You need also to have realistic expectations about your performance. We've heard people saying that you need to aim for perfection to achieve excellence. In reality, aiming for perfection will put a lot of pressure on your shoulders and hurt you when you perform. You better aim for ''very good'' and get ''very good'' than aim for ''perfect'' and get ''mediocre''. If you allways try to be perfect, you will become increasingly angry and frustrated with your playing because it's simply impossible. You're not a machine! There will allways be something to improve anyway. Learn to appreciate where you are now as a player and be proud of what you've done so far. There will allways be more and less advanced players.
A sane and realistic way to set your goals for your performance is to take your ''average good'' performance in your practice room and expect that in concert. If you've never been perfect alone, why would it suddenly happen in concert?
Having a more realistic and human approach to performing will take a lot of pressure off your shoulders and should make your concert a much more enjoyable experience.
So let's start with that and we'll definately talk more about it later!
"Happiness is not a station you arrive at but a manner of traveling"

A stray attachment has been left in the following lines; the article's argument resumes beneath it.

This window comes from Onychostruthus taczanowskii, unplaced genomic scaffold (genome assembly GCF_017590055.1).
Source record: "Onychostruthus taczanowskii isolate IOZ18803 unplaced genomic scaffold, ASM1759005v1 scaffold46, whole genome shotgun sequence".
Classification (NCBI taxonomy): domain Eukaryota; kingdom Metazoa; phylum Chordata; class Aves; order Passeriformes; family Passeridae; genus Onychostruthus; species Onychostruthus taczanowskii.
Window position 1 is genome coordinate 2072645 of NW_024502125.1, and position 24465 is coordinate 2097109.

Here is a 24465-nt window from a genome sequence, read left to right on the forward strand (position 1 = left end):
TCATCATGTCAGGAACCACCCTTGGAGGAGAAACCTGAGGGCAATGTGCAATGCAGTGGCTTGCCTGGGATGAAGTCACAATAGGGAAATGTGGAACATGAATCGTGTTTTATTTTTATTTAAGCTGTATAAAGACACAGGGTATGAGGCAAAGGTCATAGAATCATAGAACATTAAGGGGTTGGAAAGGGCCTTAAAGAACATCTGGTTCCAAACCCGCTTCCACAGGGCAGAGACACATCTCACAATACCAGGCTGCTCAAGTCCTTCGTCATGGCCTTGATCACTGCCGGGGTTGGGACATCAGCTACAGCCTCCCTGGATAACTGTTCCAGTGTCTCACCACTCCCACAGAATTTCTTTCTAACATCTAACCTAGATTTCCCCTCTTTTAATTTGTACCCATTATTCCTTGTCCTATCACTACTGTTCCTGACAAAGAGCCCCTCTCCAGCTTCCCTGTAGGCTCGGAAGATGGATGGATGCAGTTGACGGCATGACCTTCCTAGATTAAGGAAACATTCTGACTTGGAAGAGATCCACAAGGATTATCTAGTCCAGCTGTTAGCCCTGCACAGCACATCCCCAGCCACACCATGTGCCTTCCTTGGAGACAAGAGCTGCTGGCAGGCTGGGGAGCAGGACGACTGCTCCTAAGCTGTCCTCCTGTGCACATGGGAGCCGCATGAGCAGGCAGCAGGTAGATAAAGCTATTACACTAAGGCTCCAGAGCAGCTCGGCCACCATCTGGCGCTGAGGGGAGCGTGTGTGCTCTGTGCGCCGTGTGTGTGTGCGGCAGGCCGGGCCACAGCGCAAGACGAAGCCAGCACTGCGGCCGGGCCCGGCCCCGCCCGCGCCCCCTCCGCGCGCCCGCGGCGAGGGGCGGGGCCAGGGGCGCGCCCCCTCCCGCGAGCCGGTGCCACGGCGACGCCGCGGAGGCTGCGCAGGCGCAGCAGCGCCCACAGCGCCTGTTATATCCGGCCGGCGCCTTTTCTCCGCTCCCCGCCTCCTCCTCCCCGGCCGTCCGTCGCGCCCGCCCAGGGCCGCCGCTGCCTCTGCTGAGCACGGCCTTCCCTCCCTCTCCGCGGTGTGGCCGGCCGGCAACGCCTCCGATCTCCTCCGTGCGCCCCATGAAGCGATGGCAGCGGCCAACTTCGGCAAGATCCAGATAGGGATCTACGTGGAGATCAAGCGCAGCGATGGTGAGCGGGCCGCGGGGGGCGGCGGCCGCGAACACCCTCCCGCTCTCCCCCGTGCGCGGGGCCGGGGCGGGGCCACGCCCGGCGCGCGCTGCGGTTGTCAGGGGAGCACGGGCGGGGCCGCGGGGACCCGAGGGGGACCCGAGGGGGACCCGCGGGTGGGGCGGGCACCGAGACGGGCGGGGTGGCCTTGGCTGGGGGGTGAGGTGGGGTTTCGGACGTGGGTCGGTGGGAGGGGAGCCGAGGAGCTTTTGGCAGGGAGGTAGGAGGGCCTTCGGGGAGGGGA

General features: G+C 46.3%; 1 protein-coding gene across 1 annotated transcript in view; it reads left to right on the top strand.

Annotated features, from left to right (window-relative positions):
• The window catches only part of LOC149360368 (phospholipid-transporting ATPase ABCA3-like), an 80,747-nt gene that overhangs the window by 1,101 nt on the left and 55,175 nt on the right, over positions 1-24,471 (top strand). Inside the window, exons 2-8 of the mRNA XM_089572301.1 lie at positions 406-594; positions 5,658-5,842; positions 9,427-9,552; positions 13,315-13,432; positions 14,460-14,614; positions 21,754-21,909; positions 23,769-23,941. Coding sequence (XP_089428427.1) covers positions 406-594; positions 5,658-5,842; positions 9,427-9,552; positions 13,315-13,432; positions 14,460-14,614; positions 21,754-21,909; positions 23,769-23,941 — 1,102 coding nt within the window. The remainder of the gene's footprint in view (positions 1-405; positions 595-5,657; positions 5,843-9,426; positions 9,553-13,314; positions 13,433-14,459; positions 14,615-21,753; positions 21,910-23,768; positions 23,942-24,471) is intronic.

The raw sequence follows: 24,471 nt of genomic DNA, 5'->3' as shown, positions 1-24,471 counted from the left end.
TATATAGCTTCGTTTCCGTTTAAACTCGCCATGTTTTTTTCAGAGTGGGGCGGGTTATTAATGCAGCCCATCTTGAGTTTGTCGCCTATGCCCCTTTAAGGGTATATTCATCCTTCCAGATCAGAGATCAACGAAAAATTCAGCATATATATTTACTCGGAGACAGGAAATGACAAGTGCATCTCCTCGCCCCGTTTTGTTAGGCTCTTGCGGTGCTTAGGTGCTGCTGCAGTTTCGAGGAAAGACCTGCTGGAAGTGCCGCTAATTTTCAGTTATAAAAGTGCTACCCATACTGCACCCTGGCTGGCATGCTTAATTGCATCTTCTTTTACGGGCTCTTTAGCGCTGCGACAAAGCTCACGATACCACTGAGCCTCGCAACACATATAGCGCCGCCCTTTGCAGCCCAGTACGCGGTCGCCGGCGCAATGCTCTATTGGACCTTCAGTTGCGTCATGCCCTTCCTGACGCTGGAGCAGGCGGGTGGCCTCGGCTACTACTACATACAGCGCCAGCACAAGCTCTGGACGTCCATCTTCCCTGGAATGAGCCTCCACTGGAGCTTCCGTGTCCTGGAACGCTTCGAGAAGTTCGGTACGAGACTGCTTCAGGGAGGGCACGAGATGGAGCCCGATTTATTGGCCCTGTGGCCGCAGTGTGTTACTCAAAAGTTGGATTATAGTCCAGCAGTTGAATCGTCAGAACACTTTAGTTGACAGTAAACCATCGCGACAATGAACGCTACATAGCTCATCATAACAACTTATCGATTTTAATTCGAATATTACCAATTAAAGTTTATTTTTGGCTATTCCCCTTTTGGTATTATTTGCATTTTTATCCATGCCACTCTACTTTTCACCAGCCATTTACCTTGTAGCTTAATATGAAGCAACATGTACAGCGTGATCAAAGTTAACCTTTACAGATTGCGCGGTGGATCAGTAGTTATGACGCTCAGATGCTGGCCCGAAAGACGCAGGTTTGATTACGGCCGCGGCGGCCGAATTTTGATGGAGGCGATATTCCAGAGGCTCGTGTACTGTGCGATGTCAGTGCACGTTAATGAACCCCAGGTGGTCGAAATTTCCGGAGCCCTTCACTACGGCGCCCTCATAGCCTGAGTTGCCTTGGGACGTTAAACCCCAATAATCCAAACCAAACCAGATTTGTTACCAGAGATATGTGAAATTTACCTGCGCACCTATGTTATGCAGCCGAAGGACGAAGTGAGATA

-Margaret B. Runbeck
I saw that quote about 20 years ago on a poster. There was a guy walking next to a railway with these words written above him. Enjoy the learning process just as much as the results.
We all get frustrated sometimes when we can't play a passage or can't reach some notes. You might think that you are doing something wrong and need to change this and that. What if you just needed more time?...
If you're doing the right move, using the right fingering, blowing the right way, aren't too tired etc. you'll be able to play that passage eventually if you allow yourself a few days, weeks or months to learn it. You don't necessarily have to change your playing for every passage that doesn't work immediately!
If you expect perfection right away, you will only create stress for yourself which will slow down your progress.
We've all heard that playing music takes talent and practice but we often forget one element in the equation: time and patience. Progress will happen gradually if you're doing what you have to do on a daily basis. You'll be a bit better than yesterday and tomorrow will be a bit better than today. At the end, all these "a bit better" will add up and it'll be quite good!
The truth is that learning a musical instrument is a long process. It takes years to reach a certain level and once you've reached that level, you'll probably want to be even better! So when should you be happy with your playing?
The answer is: RIGHT NOW!
Not being perfect doesn't mean that you can"t have fun playing. Also being happy with your playing doesn't mean that you don't try to improve. We all know what we have to work on and are doing it but we also have to appreciate what we've achieved so far.
I am associate principal horn of the Singapore Symphony Orchestra and the author of the progressive methods. I'm happy to share my experience as a horn player and teacher with you.